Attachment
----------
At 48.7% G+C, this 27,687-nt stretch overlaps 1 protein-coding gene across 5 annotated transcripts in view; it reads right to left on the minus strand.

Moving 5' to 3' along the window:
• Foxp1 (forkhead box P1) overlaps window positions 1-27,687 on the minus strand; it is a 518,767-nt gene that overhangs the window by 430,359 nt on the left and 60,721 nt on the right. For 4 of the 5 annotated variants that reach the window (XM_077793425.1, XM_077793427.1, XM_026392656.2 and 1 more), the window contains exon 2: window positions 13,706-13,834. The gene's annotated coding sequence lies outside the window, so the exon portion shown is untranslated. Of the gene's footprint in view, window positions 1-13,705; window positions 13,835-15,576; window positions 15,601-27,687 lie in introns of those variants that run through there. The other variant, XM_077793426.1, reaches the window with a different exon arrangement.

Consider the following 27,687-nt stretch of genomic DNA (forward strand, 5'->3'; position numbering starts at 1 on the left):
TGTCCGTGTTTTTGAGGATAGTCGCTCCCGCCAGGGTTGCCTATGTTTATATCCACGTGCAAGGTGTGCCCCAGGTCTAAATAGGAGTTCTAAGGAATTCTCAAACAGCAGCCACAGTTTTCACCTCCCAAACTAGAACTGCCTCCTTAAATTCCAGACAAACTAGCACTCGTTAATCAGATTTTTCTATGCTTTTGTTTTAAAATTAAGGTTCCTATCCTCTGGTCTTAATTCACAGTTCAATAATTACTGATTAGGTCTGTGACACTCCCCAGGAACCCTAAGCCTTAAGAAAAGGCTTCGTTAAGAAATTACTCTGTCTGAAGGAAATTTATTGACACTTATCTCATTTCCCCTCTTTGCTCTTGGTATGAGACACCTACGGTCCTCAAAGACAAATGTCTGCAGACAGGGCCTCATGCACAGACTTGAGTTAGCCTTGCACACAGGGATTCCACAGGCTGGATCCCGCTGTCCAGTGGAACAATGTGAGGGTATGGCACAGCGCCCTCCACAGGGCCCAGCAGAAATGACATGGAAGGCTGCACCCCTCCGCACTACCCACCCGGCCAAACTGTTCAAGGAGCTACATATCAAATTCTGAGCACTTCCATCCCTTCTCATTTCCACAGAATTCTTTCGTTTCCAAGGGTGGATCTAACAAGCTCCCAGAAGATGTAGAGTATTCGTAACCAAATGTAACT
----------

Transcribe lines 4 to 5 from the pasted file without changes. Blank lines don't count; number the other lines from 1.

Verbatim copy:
Consider the following 27,687-nt stretch of genomic DNA (forward strand, 5'->3'; position numbering starts at 1 on the left):
TGTCCGTGTTTTTGAGGATAGTCGCTCCCGCCAGGGTTGCCTATGTTTATATCCACGTGCAAGGTGTGCCCCAGGTCTAAATAGGAGTTCTAAGGAATTCTCAAACAGCAGCCACAGTTTTCACCTCCCAAACTAGAACTGCCTCCTTAAATTCCAGACAAACTAGCACTCGTTAATCAGATTTTTCTATGCTTTTGTTTTAAAATTAAGGTTCCTATCCTCTGGTCTTAATTCACAGTTCAATAATTACTGATTAGGTCTGTGACACTCCCCAGGAACCCTAAGCCTTAAGAAAAGGCTTCGTTAAGAAATTACTCTGTCTGAAGGAAATTTATTGACACTTATCTCATTTCCCCTCTTTGCTCTTGGTATGAGACACCTACGGTCCTCAAAGACAAATGTCTGCAGACAGGGCCTCATGCACAGACTTGAGTTAGCCTTGCACACAGGGATTCCACAGGCTGGATCCCGCTGTCCAGTGGAACAATGTGAGGGTATGGCACAGCGCCCTCCACAGGGCCCAGCAGAAATGACATGGAAGGCTGCACCCCTCCGCACTACCCACCCGGCCAAACTGTTCAAGGAGCTACATATCAAATTCTGAGCACTTCCATCCCTTCTCATTTCCACAGAATTCTTTCGTTTCCAAGGGTGGATCTAACAAGCTCCCAGAAGATGTAGAGTATTCGTAACCAAATGTAACT